Third Leg - Third Party Administrator (TPAs) or Insurance Companies
The third party administrator or insurance company has been involved in the health care industry since the 1930s. Generally, it is the function of this entity to provide insurance coverage for its policy holders in the event they need medical care. During the ACA debate, insurance companies were demonized by profiting on peoples’ health issues. It is important to note that an insurance company’s desired profit margin is 2% of their health care premiums. Clearly, this is a low profit margin; however, at the same time, it is based upon a very large number because of what health care premiums are today. Part of the ACA requirements for 2014 is that pre-existing condition limitations would be eliminated for all plans whether insured or self–funded. By eliminating this provision, the risk factor increases between 10%-15% more in order to cover this risk. Another factor that causes issues for the third party payers is that of the U. S. Government. The U. S. Government is the largest plan sponsor in the United States, however, the U. S. Government is also a third party payer/insurance company. This is inherently a conflict of interest. First of all, a plan sponsor wants the lowest possible cost as does the TPA. Because of the volume of business that is generated by the U.S. Government, they have great leverage on medical providers. This leverage drives the cost of services to levels lower than what are paid by other TPAs/insurance companies. As an example, a commercial insurance company such as Blue Cross or AETNA would pay $22,000 for a procedure. The U. S. Government would pay $12,000 for the same procedure. This difference causes an issue for both the TPA/insurance company and the medical provider. The TPA, in order to remain competitive, will attempt to negotiate better rates with the medical providers. This is currently being done through selected credentialing as well as limited networks which will not include out-of-network providers. Clearly, this is causing and will be causing major issues as we move into the future. The conundrum that the TPAs face is that the Federal Government’s payment schedule is driving costs into the commercial sector.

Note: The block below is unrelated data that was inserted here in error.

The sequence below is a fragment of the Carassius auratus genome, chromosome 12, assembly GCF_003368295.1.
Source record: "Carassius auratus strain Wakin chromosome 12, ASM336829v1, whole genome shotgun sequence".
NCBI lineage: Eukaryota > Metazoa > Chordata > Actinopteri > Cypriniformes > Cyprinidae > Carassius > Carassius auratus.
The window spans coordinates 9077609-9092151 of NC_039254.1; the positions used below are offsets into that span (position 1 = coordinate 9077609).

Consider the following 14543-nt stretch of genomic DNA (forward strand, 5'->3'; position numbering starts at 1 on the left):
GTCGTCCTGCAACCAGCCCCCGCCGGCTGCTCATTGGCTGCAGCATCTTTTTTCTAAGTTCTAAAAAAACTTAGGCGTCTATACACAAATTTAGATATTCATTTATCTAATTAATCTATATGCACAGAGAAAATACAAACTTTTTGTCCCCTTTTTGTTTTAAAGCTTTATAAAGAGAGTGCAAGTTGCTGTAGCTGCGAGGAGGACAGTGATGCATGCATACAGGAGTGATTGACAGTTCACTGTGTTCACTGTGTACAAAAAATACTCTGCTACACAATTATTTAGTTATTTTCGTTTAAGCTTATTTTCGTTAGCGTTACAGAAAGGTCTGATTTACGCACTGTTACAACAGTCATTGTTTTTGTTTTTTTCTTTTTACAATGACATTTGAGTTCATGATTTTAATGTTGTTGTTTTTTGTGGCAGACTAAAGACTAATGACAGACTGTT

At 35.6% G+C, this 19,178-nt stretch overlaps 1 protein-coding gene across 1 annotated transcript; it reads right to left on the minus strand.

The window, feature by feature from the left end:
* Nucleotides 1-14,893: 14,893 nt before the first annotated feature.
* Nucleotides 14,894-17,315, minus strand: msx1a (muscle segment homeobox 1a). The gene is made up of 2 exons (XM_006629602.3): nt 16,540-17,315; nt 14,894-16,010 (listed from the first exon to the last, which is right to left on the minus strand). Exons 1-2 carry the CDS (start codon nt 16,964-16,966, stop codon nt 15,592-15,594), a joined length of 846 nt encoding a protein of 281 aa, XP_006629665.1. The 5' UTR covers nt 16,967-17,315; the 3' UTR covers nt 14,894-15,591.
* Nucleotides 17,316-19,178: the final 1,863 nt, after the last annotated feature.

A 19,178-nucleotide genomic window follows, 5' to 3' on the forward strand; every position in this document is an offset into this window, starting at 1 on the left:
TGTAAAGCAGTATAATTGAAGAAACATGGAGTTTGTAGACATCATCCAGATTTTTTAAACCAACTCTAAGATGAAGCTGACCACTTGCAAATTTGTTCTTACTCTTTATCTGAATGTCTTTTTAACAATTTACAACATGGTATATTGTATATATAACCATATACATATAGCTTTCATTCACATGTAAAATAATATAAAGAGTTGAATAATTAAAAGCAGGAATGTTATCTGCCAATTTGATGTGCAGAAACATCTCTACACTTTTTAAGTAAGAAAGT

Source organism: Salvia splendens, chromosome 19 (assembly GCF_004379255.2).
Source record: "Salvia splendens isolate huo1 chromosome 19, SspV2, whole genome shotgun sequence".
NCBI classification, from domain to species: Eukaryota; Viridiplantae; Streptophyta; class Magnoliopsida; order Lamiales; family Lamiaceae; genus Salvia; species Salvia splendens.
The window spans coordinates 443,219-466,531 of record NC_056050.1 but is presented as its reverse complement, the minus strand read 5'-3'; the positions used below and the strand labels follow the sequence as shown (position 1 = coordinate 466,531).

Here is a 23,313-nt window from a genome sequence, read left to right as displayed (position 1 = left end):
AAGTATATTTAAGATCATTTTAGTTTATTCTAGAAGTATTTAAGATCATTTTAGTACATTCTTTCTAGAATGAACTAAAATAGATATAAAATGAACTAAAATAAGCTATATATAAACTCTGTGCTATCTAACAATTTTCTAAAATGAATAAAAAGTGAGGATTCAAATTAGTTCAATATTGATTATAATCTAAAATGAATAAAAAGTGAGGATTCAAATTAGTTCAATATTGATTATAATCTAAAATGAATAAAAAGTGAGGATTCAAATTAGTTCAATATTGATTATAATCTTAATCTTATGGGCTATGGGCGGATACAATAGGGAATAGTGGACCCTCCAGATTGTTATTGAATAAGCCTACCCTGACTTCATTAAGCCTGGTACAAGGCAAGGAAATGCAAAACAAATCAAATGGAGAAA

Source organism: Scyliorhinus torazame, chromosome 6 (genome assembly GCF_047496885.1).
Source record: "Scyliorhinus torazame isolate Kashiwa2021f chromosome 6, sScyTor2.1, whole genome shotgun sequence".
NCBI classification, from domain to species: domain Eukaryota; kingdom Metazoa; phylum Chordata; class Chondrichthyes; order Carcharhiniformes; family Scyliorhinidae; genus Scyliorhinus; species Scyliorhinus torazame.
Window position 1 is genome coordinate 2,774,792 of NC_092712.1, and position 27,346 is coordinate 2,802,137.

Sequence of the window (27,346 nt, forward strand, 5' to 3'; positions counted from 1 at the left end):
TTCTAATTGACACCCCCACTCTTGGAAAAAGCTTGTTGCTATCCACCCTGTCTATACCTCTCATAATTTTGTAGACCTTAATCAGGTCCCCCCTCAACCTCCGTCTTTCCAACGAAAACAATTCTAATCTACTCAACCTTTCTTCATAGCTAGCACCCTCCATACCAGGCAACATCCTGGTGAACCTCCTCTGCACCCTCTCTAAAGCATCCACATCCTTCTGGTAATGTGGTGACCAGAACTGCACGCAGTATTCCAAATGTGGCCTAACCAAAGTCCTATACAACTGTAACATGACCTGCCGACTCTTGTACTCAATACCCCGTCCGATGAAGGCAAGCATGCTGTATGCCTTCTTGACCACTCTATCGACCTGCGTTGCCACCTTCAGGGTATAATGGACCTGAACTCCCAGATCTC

Fourth Leg - Medical Providers/Doctors and Hospitals
Since the late 1980s, doctors and hospitals have seen a steady reduction of their reimbursements for medical services. TPAs, insurance companies and the Federal Government have reduced their fees on a regular basis. These fee reductions have been devastating to hospitals that provide services for Medicare and Medicaid patients. In the past 10 years, many facilities were forced to close because their fee reimbursements would not support their facility. This seems somewhat of a contradiction when we are constantly talking about higher health care costs and yet we see medical facilities closing down. Why is this? Regulations drive higher costs to these facilities. They are required to have a certain number of staff on duty and have quality control that assures every patient proper care and with the reduced fee income, it puts a strain on the facility to the point that it closes. Doctors are suffering in the same manner to the point that they are selling their practices to large Accountable Care Organizations or simply retiring. This is a dangerous trend because it is apparent that there will be fewer and fewer doctors in the time when the baby boomer generation is increasing in age which will increase health care cost. Add to this equation a minimum of 15 million more people that will be covered under the ACA that will add more strain to the system. This means that the cost for both hospitals and doctors will increase because there will be fewer and fewer facilities that will be able to provide care.
In conclusion, when we look at our health care table analogy, we can understand that every one of the legs does cause costs to increase due to the process: whether it is participants not doing what they can to stay healthy, plan sponsors making access to care difficult, third party administrators and government driving providers out of the system, or the medical providers themselves demanding greater fees because of government regulations. All indicators are that health care costs will continue to outpace the U.S. CPI. 

For more information regarding this topic, please contact your local UHY LLP professional or the author of this article:

John DePalma, MPH
Managing Director
Employee Benefits Consulting Services, Inc.